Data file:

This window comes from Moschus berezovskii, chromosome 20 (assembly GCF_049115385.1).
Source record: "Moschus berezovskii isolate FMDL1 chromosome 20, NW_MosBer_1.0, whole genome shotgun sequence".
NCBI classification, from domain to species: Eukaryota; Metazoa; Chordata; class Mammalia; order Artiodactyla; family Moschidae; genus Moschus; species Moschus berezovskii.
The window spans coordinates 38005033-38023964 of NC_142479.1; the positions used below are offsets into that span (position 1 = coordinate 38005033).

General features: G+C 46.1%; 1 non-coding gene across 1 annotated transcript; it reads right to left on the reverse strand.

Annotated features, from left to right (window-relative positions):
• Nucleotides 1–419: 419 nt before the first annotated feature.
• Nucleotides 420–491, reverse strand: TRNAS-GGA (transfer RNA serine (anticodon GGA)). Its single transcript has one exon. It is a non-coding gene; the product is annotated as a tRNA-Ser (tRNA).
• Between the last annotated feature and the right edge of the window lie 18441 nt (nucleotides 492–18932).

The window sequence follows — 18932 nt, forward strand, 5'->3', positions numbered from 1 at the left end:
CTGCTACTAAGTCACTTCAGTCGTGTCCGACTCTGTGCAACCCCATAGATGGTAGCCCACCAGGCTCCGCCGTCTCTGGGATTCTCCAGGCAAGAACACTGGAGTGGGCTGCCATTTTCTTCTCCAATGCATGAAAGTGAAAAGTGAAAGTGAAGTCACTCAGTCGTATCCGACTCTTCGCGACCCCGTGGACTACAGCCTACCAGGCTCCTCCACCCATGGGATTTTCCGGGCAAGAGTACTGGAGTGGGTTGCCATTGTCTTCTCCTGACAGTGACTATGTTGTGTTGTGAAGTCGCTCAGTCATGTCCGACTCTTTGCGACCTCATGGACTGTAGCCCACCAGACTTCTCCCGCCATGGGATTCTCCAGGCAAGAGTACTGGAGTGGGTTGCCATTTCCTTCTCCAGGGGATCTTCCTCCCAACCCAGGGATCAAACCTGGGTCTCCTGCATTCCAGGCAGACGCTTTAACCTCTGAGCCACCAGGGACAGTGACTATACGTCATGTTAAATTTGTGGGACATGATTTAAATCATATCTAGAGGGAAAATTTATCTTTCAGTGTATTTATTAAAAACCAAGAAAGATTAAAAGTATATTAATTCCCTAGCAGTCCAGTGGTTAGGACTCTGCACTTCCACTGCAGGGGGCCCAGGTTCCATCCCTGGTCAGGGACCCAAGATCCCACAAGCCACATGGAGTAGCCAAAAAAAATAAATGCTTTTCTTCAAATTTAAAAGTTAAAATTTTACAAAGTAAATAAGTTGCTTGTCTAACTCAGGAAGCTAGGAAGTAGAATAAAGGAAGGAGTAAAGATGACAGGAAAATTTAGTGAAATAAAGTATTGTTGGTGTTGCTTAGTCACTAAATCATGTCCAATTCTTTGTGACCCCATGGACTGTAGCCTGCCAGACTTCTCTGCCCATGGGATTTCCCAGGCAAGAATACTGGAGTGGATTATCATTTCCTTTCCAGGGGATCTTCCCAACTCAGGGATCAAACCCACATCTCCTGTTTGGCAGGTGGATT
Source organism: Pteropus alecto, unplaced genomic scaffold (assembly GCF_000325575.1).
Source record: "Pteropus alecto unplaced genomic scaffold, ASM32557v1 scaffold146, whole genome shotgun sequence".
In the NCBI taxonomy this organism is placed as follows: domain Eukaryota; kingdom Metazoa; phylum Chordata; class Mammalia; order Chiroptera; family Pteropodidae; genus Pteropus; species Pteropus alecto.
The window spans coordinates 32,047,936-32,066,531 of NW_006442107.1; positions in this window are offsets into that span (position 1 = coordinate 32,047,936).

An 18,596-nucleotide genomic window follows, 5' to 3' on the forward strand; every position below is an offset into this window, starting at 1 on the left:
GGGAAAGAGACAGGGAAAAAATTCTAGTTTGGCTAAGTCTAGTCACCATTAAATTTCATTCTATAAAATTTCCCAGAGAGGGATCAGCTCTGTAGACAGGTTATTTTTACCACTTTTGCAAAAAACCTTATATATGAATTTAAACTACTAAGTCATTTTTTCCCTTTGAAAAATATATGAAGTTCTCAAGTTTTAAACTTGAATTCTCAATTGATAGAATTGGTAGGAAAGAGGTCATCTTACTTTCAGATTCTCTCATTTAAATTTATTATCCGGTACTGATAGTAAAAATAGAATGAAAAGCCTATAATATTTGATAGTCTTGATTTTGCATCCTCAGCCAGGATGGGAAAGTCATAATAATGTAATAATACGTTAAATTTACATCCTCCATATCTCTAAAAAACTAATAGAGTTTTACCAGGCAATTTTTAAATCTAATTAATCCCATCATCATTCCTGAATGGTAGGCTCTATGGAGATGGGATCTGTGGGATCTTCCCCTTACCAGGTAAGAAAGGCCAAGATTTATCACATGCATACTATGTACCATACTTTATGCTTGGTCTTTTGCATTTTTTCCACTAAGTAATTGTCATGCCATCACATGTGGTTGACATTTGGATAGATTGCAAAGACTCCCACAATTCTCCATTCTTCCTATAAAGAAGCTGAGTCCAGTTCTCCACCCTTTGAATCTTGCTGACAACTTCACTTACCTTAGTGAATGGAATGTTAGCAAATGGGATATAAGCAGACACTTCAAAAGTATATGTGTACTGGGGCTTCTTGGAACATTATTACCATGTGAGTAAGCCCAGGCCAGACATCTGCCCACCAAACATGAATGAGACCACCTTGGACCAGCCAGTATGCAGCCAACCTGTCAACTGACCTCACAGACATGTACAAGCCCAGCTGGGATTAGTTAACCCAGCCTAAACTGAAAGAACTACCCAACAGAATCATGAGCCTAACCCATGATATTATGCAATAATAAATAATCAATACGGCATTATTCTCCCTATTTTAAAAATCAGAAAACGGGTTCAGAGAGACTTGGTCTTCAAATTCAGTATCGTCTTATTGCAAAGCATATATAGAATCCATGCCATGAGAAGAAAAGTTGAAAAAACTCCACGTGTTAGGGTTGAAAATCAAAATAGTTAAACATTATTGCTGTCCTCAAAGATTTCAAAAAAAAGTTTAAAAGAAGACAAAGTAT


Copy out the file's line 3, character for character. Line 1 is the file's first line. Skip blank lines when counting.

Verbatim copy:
NCBI classification, from domain to species: Eukaryota; Metazoa; Chordata; class Mammalia; order Artiodactyla; family Moschidae; genus Moschus; species Moschus berezovskii.